Predictably enough, the prospect of a Reykjavik summit between Donald Trump and Vladimir Putin – floated in the London Times, then denied by incoming White House press secretary Sean Spicer – is arousing much dismay in Europe. Will Trump abandon Ukraine in return for more cooperation in Syria (or simply indeterminate promises of warmer relations)? Will Putin use the opportunity to spring some new surprise and try and distance the USA from Europe? The downsides are numerous and evident. However, there are less obvious grounds to welcome such a meeting – and to want it to happen as quickly as possible. To put it bluntly, let them meet and fail.
How to Make Friends and Influence People
The original 1986 Reykjavik Summit saw President Ronald Reagan and General Secretary Mikhail Gorbachev get close to an historic accord on reducing nuclear stockpiles. Trump is no Reagan (except perhaps in his disengagement from the minutiae of administration) and Putin is certainly no Gorbachev. But it is for precisely this reason that a meeting could prove to be a windfall for Europe.
For Putin, Trump’s greatest virtue at present is likely that he is not Hillary Clinton, whom the Kremlin regards as an avowed enemy. It is harder to know quite what Putin represents for Trump, whether a potential ally against China, or simply a model of a tough, macho chief executive with whom he can do business.
But when they meet, it will be as people, not concepts. And it is unlikely that the current love-fest will survive prolonged contact unscathed. Both men regard themselves as alpha male leaders and are prone to try to assert their dominance. Putin notoriously keeps his interlocutors waiting, while Trump likes to hold the floor in meetings. Neither is used to, or appreciates, rivals.
At the same time, Putin is known for his meticulous mastery of detail in summits, and prizes seriousness and professionalism in his interlocutors. Trump, on the other hand, appears to rely on spur of the moment declarations, which he often disowns later. This may well fall foul of one of Putin’s pet hates: his belief – right or not – that the West is duplicitous and hypocritical.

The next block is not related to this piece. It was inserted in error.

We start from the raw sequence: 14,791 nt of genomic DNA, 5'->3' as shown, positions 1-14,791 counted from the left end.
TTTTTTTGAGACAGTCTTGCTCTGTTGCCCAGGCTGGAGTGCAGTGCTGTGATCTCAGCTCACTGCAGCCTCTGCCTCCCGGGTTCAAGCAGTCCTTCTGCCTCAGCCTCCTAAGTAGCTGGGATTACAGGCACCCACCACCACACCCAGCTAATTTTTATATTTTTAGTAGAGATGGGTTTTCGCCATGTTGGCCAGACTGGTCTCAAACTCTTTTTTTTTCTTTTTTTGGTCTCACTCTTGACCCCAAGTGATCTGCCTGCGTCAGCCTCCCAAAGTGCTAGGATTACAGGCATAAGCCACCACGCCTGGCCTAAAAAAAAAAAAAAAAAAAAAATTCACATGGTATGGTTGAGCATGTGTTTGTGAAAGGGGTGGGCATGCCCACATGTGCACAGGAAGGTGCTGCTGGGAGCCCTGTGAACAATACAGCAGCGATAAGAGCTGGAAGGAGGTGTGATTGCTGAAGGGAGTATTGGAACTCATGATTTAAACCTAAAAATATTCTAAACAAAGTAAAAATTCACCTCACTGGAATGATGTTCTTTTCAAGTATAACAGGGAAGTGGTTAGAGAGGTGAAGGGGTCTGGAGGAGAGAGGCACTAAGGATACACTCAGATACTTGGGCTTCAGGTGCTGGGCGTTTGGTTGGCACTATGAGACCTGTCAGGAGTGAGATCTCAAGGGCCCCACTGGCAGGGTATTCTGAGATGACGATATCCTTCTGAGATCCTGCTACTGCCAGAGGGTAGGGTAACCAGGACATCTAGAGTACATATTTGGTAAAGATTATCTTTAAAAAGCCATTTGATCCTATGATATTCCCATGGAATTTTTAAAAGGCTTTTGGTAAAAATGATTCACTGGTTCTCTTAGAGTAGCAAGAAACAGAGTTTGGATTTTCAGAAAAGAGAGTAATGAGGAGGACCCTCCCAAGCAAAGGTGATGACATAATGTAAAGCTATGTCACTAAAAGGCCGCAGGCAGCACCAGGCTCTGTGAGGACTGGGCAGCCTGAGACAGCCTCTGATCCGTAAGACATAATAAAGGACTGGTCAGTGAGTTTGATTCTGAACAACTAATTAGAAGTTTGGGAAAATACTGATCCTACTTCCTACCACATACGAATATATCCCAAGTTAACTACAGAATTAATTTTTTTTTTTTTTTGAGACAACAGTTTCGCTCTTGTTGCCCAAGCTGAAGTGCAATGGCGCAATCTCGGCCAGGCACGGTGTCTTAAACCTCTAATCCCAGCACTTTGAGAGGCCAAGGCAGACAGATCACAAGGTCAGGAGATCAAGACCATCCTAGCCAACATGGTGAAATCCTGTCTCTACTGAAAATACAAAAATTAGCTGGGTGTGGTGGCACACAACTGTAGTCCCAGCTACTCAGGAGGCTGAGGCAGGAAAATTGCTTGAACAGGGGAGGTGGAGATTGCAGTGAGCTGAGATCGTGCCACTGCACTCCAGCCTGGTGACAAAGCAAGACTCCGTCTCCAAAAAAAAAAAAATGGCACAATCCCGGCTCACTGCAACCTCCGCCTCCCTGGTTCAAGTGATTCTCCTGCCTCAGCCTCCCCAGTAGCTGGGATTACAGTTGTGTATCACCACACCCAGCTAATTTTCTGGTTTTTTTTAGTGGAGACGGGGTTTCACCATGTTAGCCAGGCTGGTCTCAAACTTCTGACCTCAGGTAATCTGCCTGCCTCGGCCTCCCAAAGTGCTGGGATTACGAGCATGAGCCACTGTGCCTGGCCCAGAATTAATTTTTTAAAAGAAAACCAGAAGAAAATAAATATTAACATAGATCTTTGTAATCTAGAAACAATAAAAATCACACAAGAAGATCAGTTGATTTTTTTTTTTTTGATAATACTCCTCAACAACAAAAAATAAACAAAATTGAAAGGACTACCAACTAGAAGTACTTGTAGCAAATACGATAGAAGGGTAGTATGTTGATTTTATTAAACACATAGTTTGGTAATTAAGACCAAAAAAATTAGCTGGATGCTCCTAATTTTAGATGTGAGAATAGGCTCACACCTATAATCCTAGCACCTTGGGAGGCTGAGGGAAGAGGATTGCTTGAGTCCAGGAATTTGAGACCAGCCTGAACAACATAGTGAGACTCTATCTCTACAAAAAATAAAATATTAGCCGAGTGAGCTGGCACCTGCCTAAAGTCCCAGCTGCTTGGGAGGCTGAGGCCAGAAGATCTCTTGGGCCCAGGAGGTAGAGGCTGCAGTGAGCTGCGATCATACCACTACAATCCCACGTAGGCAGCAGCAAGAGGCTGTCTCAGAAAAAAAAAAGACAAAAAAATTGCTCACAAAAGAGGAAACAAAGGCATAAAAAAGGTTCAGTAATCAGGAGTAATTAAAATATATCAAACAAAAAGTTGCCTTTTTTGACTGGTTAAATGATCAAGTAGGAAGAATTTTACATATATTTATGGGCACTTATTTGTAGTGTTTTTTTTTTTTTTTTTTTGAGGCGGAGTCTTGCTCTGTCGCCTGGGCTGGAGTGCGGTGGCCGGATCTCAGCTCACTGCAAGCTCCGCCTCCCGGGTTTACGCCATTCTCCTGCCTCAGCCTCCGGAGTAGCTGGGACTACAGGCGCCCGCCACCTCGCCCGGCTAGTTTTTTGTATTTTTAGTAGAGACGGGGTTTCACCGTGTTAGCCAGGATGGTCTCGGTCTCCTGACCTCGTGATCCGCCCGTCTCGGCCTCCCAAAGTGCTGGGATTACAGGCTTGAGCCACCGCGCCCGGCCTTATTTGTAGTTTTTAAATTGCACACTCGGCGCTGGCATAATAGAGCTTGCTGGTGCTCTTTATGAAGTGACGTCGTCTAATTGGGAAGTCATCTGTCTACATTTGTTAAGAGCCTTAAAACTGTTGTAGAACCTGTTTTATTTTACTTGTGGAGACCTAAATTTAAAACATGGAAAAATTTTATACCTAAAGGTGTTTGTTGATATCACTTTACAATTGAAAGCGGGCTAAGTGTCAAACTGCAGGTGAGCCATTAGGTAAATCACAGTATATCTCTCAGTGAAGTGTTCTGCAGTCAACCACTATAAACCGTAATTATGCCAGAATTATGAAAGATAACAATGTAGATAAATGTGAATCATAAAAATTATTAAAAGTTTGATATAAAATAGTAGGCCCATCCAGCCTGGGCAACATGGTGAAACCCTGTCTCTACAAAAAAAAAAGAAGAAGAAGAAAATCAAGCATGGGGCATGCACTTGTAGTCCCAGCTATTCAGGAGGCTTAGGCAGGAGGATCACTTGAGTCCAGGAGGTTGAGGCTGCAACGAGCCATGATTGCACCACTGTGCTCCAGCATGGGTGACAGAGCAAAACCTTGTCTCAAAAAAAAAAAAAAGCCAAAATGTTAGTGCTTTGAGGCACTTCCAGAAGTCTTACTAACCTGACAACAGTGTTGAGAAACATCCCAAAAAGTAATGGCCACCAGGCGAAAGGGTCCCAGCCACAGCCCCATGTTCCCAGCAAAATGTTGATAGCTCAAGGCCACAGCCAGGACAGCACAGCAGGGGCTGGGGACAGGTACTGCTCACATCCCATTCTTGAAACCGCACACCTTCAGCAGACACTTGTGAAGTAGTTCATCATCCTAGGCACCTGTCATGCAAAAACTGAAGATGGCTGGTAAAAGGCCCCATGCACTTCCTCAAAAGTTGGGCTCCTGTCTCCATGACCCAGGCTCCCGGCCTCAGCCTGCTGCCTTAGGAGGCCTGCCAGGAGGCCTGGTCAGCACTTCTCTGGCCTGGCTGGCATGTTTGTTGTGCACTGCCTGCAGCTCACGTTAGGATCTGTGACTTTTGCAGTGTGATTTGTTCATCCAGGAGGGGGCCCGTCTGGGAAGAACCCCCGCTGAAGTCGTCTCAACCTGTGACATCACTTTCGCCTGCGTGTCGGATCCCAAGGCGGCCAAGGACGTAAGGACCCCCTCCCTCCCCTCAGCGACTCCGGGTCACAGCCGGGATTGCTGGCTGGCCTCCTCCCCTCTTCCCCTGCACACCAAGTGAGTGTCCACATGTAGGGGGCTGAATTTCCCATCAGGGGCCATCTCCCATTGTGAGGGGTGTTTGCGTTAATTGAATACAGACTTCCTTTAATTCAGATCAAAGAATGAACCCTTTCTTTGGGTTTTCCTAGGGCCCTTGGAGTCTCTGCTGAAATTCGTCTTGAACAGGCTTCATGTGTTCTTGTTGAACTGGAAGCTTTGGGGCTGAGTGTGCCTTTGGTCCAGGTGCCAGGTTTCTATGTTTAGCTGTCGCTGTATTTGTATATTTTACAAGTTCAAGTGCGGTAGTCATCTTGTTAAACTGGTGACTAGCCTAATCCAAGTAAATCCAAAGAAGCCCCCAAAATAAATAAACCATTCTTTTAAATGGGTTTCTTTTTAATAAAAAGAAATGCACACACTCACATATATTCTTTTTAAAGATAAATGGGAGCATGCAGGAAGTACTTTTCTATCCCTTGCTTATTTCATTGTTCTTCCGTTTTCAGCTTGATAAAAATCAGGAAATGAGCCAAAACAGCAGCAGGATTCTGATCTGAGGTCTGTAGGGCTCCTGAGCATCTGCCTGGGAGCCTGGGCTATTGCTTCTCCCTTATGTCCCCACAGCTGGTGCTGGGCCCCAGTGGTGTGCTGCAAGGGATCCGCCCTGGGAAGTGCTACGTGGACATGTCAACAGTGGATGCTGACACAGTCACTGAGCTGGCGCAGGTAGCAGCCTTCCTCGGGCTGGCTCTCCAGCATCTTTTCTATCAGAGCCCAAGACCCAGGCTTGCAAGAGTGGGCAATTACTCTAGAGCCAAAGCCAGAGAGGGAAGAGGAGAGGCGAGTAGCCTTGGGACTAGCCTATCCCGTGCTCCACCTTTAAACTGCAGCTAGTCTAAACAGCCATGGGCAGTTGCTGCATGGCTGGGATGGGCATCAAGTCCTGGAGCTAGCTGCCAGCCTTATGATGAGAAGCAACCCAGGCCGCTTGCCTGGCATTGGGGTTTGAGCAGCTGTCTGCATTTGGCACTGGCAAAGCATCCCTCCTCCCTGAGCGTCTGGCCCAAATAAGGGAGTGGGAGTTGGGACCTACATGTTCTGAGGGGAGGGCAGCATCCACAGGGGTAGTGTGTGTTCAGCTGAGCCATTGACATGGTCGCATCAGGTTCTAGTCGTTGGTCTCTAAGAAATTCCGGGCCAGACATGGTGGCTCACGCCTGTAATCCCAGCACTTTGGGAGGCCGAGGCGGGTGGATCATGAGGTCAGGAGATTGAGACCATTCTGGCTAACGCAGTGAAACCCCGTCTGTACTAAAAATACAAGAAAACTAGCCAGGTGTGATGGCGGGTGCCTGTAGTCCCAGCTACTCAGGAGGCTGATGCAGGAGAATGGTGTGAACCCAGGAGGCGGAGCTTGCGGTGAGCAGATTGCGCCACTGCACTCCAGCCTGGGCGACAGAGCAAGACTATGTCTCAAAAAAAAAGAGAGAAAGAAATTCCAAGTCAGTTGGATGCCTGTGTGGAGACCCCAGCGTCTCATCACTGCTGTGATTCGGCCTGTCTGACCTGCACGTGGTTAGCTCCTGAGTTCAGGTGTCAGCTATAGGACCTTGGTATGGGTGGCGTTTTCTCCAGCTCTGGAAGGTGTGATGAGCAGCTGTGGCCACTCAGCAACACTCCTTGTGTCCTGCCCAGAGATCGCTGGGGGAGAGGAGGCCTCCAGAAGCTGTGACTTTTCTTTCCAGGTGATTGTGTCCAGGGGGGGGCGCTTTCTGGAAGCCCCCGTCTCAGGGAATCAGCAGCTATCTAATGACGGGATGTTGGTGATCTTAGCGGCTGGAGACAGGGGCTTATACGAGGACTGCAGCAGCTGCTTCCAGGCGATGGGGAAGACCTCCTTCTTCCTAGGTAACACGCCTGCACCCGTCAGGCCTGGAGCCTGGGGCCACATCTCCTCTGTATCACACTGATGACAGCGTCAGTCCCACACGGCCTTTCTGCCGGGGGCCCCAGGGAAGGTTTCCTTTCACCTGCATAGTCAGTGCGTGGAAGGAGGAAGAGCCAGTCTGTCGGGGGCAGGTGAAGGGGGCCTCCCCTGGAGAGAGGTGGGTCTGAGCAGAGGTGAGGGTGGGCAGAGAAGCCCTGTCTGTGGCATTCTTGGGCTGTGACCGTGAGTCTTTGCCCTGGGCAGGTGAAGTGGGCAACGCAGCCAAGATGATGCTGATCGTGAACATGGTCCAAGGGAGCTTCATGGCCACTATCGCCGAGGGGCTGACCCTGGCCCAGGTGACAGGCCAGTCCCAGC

In other words, the long-distance bromance may founder when its principals actually get to meet. Will Putin feel Trump too lightweight to take seriously? Will Trump feel Putin does not show him adequate respect?
The Art of the Deal
A summit will also force both sides to show their hands. And there are reasons to doubt whether either side can offer the other something worthwhile and deliverable.
Trump has suggested that some sanctions might be lifted in return for cooperation over nuclear weapons and Islamic State. But Putin's ambitions are much greater. Lurid claims in the so-called “Trump Dossier” notwithstanding, it is unlikely that the Kremlin truly thinks it can control the president of the United States. But it is clear enough what Putin is after: a new Yalta that legitimises Russia’s dominance in Eastern Europe, a recognition of its annexation of Crimea, and the lifting of all sanctions.
For his part, Putin has yet to make any meaningful counter-offer beyond a hint at the lifting of retaliatory food sanctions, that would in any case largely affect Europe. And the truth is that Russia has very little to offer America but negatives. It can promise to stop interfering in elections in Europe, but that hardly matters to this most parochial of presidents. It can be less of an obstacle to US policy in the Middle East, or halt potentially problematic initiatives such as supporting Libya’s rebel warlord Khalifa Haftar.
But Moscow cannot afford to become Washington’s ally or proxy in any geopolitical or economic rivalry with Beijing. It shares too long a border with China and needs its trade and investment too much. For much the same reason, nor can it scale back its nuclear forces substantially, as their real role is increasingly as a guarantee against a resurgent future China.
Bring it on
The next few years will likely be turbulent and uncomfortable ones. Trump’s apparent unconcern for Russian interference in Ukraine and beyond, his enthusiasm for “America first” policies and tariff barriers, and his bad-tempered rift with his own intelligence community (and their apparent willingness to brief against him) all would appear to empower those in Moscow who see aggression paying off. But all challenges are manageable. And the current cloud of assumption, expectation, rumour and hype surrounding the Trump presidency does Europe no good at all.
So let the realities of the Trump-Putin relationships be tested as soon as possible. If Russia fails to play its assigned role in the presidential reality show, if Putin fails to make a human connection with him, if Trump comes to see Moscow as a problem rather than a potential partner, then the Kremlin could well come to regret whatever part it played in his election.
The European Council on Foreign Relations does not take collective positions. ECFR publications only represent the views of its individual authors.